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Initial Evaluation of the Subfloor Water Intake Structure System (SWISS) vs. Conventional Multimedia Pretreatment Techniques


Pacific Research Group; Ventura CA.
May 2001

Report #66 - Executive Summary -

Open ocean intakes allow impurities (biological organisms-both macro and micro, colloidal solids, suspended solids such as silt and clay, etc.) access to the inner working of a seawater RO facility (SWRO). The dissolved oxygen levels associated with open ocean intake systems also support the growth of these organisms and cause long-term deterioration of polymeric RO membranes due to oxidation. The facility must then be equipped with an array of pretreatment components including chemical additions, which add significant capital and O&M cost to the production of the potable water. Overall the capital and O&M costs associated with these complex pretreatment systems can range from 20-30% of the total SWRO facility costs. In addition, capital and O&M costs associated with the intake subsystem can range from 10-20% of the total SWRO facility costs.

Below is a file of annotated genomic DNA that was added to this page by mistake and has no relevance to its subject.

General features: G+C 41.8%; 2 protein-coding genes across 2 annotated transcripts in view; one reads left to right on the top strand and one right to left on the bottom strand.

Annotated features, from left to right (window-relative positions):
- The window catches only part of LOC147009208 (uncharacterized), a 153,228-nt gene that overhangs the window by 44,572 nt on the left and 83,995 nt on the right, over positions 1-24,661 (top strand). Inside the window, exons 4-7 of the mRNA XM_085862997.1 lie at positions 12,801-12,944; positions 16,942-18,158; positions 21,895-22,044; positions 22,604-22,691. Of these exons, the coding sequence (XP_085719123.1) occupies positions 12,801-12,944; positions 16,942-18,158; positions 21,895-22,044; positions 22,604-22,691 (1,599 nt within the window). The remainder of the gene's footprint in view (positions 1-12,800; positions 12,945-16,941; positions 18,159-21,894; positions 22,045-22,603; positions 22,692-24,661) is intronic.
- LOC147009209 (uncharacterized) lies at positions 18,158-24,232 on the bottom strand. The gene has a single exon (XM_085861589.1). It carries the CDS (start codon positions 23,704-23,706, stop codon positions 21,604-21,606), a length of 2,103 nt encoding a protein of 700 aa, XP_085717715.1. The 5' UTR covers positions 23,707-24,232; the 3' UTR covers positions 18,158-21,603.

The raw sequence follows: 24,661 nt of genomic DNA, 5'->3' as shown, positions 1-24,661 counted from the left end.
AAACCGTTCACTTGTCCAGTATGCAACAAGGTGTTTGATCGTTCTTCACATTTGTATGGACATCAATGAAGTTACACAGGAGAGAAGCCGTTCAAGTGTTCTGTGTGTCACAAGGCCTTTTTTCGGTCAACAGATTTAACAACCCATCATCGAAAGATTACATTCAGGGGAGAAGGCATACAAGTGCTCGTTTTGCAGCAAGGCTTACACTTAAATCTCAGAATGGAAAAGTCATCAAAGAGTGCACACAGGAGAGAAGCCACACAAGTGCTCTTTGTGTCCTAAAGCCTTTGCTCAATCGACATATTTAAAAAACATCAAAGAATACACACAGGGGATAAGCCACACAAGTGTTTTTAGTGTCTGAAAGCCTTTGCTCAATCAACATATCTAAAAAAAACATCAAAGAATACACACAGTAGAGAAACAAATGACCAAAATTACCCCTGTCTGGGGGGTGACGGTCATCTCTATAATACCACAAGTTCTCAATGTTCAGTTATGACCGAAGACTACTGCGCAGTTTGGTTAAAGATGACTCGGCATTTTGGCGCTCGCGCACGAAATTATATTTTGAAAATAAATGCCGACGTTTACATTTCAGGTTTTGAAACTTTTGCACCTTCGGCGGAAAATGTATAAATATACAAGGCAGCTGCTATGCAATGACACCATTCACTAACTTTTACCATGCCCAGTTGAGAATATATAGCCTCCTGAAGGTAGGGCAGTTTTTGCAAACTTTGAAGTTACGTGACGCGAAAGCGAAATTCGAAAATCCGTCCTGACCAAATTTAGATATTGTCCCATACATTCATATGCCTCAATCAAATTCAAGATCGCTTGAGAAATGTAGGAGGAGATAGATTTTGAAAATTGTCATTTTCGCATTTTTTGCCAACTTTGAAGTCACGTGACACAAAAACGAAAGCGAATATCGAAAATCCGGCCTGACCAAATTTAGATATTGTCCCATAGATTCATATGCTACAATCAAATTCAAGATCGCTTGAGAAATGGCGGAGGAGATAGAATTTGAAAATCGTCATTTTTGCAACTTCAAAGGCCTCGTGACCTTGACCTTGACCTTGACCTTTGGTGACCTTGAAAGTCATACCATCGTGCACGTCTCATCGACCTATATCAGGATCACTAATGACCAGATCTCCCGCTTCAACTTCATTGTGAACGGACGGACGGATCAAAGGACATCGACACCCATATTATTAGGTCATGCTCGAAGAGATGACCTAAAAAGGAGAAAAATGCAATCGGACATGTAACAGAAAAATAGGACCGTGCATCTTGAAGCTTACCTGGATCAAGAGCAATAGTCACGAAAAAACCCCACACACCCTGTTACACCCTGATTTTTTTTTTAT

One solution to these high costs is to utilize the natural filtering properties and the low dissolved oxygen levels of the seafloor. This can be done by locating an intake system within the porous strata of the seafloor. The following two techniques are the focus of this research:

  • - vertically jetting an intake structure beneath the subfloor of a body of water, and
  • - utilizing horizontal direction drilling (HDD) techniques to position a horizontal well within the seafloor.

    The objective was to ultimately demonstrate that a reduction of 20-32% in initial capital expenditure costs as well as a reduction of O&M of SWRO facilities could be achieved using an advanced intake/pretreatment concept termed "subfloor water intake structure system" (SWISS). Results of this initial research have been highly successful. The level of filtration that is created with the SWISS design is equivalent to a deep bed slow sand filter and, therefore, provides filtration of particles down to the 1 to 10 micron size range. The quality of raw water directly exiting the SWISS is, in many ways, superior to RO feed water pretreated with conventional direct filtration systems. It effectively eliminates the need for costly media pretreatment and associated capital and O&M costs for water treatment facilities.


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    For more information about the DWPR program, contact Kevin Price at: Bureau of Reclamation, 86-69000, PO Box 25007, Denver CO 80225; phone (303) 445-2260; or e-mail a message to MPrice@usbr.gov.